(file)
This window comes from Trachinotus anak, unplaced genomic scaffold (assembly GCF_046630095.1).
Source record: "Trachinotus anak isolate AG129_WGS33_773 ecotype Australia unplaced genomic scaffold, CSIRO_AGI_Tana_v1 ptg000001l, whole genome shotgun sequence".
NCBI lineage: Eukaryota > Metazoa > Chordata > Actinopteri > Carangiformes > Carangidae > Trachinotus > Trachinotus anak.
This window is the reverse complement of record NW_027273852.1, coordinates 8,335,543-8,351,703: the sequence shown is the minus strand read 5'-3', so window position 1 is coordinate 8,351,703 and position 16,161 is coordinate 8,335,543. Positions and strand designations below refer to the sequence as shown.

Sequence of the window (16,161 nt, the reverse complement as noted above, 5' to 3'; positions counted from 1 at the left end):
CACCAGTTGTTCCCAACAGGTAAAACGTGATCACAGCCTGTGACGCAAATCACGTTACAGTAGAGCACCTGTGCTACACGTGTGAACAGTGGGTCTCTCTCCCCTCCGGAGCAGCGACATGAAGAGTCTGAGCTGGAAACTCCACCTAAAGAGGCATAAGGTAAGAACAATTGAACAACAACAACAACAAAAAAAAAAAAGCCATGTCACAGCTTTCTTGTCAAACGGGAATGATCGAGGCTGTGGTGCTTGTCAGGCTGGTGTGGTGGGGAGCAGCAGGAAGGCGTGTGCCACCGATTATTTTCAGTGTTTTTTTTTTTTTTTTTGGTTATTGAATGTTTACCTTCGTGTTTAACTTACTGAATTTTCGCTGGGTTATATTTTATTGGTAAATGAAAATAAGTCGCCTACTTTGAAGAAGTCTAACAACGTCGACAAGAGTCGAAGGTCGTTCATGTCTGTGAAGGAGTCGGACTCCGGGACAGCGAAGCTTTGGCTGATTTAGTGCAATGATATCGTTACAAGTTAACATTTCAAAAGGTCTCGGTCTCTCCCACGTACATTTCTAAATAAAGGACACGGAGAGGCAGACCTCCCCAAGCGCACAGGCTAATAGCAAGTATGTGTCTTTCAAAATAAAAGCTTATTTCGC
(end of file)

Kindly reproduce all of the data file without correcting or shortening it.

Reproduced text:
This window comes from Trachinotus anak, unplaced genomic scaffold (assembly GCF_046630095.1).
Source record: "Trachinotus anak isolate AG129_WGS33_773 ecotype Australia unplaced genomic scaffold, CSIRO_AGI_Tana_v1 ptg000001l, whole genome shotgun sequence".
NCBI lineage: Eukaryota > Metazoa > Chordata > Actinopteri > Carangiformes > Carangidae > Trachinotus > Trachinotus anak.
This window is the reverse complement of record NW_027273852.1, coordinates 8,335,543-8,351,703: the sequence shown is the minus strand read 5'-3', so window position 1 is coordinate 8,351,703 and position 16,161 is coordinate 8,335,543. Positions and strand designations below refer to the sequence as shown.

Sequence of the window (16,161 nt, the reverse complement as noted above, 5' to 3'; positions counted from 1 at the left end):
CACCAGTTGTTCCCAACAGGTAAAACGTGATCACAGCCTGTGACGCAAATCACGTTACAGTAGAGCACCTGTGCTACACGTGTGAACAGTGGGTCTCTCTCCCCTCCGGAGCAGCGACATGAAGAGTCTGAGCTGGAAACTCCACCTAAAGAGGCATAAGGTAAGAACAATTGAACAACAACAACAACAAAAAAAAAAAAGCCATGTCACAGCTTTCTTGTCAAACGGGAATGATCGAGGCTGTGGTGCTTGTCAGGCTGGTGTGGTGGGGAGCAGCAGGAAGGCGTGTGCCACCGATTATTTTCAGTGTTTTTTTTTTTTTTTTTGGTTATTGAATGTTTACCTTCGTGTTTAACTTACTGAATTTTCGCTGGGTTATATTTTATTGGTAAATGAAAATAAGTCGCCTACTTTGAAGAAGTCTAACAACGTCGACAAGAGTCGAAGGTCGTTCATGTCTGTGAAGGAGTCGGACTCCGGGACAGCGAAGCTTTGGCTGATTTAGTGCAATGATATCGTTACAAGTTAACATTTCAAAAGGTCTCGGTCTCTCCCACGTACATTTCTAAATAAAGGACACGGAGAGGCAGACCTCCCCAAGCGCACAGGCTAATAGCAAGTATGTGTCTTTCAAAATAAAAGCTTATTTCGC